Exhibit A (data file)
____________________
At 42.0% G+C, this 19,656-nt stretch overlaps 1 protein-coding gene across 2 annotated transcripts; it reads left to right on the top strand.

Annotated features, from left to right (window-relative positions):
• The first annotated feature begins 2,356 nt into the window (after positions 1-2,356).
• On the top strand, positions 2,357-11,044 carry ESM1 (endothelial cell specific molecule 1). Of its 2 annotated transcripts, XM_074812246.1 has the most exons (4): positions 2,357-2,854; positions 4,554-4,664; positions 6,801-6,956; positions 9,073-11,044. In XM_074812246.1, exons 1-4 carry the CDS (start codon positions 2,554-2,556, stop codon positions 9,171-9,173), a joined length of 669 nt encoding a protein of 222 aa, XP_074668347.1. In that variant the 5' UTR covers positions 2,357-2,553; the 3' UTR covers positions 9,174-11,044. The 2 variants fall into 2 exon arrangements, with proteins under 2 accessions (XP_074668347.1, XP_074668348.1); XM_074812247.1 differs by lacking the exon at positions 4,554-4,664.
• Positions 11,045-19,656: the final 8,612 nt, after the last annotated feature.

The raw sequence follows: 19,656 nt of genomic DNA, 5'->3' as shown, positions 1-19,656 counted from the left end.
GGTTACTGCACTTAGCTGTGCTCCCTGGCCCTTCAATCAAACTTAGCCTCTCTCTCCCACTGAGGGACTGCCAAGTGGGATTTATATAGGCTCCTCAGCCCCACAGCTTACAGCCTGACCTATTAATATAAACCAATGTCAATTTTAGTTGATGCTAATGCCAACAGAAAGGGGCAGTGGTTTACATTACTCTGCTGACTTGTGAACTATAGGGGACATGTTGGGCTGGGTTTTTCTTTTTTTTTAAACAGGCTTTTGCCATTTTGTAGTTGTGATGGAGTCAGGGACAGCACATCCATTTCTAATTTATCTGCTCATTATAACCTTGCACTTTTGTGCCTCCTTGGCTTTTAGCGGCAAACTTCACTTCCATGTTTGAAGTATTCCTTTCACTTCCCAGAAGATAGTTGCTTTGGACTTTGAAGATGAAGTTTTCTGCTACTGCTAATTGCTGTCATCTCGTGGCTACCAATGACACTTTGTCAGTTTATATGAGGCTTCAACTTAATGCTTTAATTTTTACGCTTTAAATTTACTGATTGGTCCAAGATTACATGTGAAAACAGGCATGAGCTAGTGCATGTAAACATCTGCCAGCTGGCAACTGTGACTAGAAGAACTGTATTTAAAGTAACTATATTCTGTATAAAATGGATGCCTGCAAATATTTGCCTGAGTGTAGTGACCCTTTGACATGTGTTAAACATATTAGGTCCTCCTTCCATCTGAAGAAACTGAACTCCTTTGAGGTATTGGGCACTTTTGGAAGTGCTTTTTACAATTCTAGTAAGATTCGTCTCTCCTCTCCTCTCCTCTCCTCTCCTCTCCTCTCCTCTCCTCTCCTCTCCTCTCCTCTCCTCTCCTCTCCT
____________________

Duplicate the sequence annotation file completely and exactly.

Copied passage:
At 42.0% G+C, this 19,656-nt stretch overlaps 1 protein-coding gene across 2 annotated transcripts; it reads left to right on the top strand.

Annotated features, from left to right (window-relative positions):
• The first annotated feature begins 2,356 nt into the window (after positions 1-2,356).
• On the top strand, positions 2,357-11,044 carry ESM1 (endothelial cell specific molecule 1). Of its 2 annotated transcripts, XM_074812246.1 has the most exons (4): positions 2,357-2,854; positions 4,554-4,664; positions 6,801-6,956; positions 9,073-11,044. In XM_074812246.1, exons 1-4 carry the CDS (start codon positions 2,554-2,556, stop codon positions 9,171-9,173), a joined length of 669 nt encoding a protein of 222 aa, XP_074668347.1. In that variant the 5' UTR covers positions 2,357-2,553; the 3' UTR covers positions 9,174-11,044. The 2 variants fall into 2 exon arrangements, with proteins under 2 accessions (XP_074668347.1, XP_074668348.1); XM_074812247.1 differs by lacking the exon at positions 4,554-4,664.
• Positions 11,045-19,656: the final 8,612 nt, after the last annotated feature.

The raw sequence follows: 19,656 nt of genomic DNA, 5'->3' as shown, positions 1-19,656 counted from the left end.
GGTTACTGCACTTAGCTGTGCTCCCTGGCCCTTCAATCAAACTTAGCCTCTCTCTCCCACTGAGGGACTGCCAAGTGGGATTTATATAGGCTCCTCAGCCCCACAGCTTACAGCCTGACCTATTAATATAAACCAATGTCAATTTTAGTTGATGCTAATGCCAACAGAAAGGGGCAGTGGTTTACATTACTCTGCTGACTTGTGAACTATAGGGGACATGTTGGGCTGGGTTTTTCTTTTTTTTTAAACAGGCTTTTGCCATTTTGTAGTTGTGATGGAGTCAGGGACAGCACATCCATTTCTAATTTATCTGCTCATTATAACCTTGCACTTTTGTGCCTCCTTGGCTTTTAGCGGCAAACTTCACTTCCATGTTTGAAGTATTCCTTTCACTTCCCAGAAGATAGTTGCTTTGGACTTTGAAGATGAAGTTTTCTGCTACTGCTAATTGCTGTCATCTCGTGGCTACCAATGACACTTTGTCAGTTTATATGAGGCTTCAACTTAATGCTTTAATTTTTACGCTTTAAATTTACTGATTGGTCCAAGATTACATGTGAAAACAGGCATGAGCTAGTGCATGTAAACATCTGCCAGCTGGCAACTGTGACTAGAAGAACTGTATTTAAAGTAACTATATTCTGTATAAAATGGATGCCTGCAAATATTTGCCTGAGTGTAGTGACCCTTTGACATGTGTTAAACATATTAGGTCCTCCTTCCATCTGAAGAAACTGAACTCCTTTGAGGTATTGGGCACTTTTGGAAGTGCTTTTTACAATTCTAGTAAGATTCGTCTCTCCTCTCCTCTCCTCTCCTCTCCTCTCCTCTCCTCTCCTCTCCTCTCCTCTCCTCTCCTCTCCTCTCCT